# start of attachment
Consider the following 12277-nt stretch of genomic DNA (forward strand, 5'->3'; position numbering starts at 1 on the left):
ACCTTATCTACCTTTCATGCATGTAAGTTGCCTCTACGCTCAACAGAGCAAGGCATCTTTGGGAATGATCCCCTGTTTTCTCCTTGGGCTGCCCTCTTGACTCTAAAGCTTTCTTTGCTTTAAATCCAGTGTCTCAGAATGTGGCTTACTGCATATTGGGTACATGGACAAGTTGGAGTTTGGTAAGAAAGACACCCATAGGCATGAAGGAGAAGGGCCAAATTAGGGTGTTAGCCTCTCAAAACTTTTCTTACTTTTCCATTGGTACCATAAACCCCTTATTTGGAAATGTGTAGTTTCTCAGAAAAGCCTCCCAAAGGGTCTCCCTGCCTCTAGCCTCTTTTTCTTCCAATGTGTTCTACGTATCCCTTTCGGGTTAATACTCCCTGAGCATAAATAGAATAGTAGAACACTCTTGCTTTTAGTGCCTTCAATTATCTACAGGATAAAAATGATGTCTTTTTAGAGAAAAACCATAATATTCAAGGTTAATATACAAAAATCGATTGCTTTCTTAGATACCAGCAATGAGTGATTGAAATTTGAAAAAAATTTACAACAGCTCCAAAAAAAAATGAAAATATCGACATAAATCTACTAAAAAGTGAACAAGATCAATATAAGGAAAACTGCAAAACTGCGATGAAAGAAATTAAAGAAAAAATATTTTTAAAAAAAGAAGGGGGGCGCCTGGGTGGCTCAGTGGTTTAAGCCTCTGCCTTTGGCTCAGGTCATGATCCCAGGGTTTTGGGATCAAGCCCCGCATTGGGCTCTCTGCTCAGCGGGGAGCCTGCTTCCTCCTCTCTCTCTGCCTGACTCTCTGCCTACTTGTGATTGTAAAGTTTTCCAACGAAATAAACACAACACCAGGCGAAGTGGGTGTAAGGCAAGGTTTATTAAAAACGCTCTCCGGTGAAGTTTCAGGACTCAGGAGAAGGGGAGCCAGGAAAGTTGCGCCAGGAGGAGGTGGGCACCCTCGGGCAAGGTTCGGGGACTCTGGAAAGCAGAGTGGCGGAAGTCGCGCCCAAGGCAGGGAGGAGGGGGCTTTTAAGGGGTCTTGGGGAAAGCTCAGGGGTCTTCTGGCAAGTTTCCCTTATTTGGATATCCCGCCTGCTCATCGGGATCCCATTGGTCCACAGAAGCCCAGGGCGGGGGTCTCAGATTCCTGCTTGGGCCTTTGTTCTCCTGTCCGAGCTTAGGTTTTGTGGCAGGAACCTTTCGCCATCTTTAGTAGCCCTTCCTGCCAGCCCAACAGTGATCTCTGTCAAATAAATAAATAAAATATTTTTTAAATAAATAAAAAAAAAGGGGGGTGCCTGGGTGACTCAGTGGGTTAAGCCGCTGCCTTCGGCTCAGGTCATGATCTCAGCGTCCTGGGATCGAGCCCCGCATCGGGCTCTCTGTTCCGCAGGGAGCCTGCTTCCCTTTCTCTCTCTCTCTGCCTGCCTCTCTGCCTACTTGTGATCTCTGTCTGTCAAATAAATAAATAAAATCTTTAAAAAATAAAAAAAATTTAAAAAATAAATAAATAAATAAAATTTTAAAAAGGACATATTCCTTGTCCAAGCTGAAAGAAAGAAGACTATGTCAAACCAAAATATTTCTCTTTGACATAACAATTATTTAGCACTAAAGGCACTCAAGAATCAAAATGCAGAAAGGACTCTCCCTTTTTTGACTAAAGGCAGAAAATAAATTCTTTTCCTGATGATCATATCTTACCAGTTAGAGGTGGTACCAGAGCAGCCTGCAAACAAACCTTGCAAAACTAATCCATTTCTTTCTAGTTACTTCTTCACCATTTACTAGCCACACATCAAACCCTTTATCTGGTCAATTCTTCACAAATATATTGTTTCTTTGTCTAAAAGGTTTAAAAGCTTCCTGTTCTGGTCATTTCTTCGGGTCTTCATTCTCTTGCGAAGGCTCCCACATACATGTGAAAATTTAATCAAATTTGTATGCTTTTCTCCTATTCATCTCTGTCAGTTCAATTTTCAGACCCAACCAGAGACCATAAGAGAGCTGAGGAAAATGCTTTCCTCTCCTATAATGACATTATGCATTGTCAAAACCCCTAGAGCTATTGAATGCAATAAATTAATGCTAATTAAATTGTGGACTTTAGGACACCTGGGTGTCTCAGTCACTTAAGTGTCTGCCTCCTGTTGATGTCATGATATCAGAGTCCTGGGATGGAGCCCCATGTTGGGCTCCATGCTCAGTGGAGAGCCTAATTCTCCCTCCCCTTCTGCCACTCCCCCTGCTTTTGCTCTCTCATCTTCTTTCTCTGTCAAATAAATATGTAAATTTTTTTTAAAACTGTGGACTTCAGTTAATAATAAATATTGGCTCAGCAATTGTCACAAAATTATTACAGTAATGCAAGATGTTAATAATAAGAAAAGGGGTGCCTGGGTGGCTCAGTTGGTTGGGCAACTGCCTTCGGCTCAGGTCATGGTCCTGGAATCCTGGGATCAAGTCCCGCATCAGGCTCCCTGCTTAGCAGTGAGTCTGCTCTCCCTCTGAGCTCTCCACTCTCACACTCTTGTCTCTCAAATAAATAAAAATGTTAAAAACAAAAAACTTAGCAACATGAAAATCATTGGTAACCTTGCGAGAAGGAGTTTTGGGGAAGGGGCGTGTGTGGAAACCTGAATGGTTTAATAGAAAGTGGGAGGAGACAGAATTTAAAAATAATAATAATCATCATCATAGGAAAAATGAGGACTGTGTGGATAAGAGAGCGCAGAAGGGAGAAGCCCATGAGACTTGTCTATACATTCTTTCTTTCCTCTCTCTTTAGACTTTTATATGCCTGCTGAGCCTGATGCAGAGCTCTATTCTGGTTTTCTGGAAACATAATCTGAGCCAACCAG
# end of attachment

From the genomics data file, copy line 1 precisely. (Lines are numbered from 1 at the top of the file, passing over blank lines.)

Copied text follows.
Consider the following 12277-nt stretch of genomic DNA (forward strand, 5'->3'; position numbering starts at 1 on the left):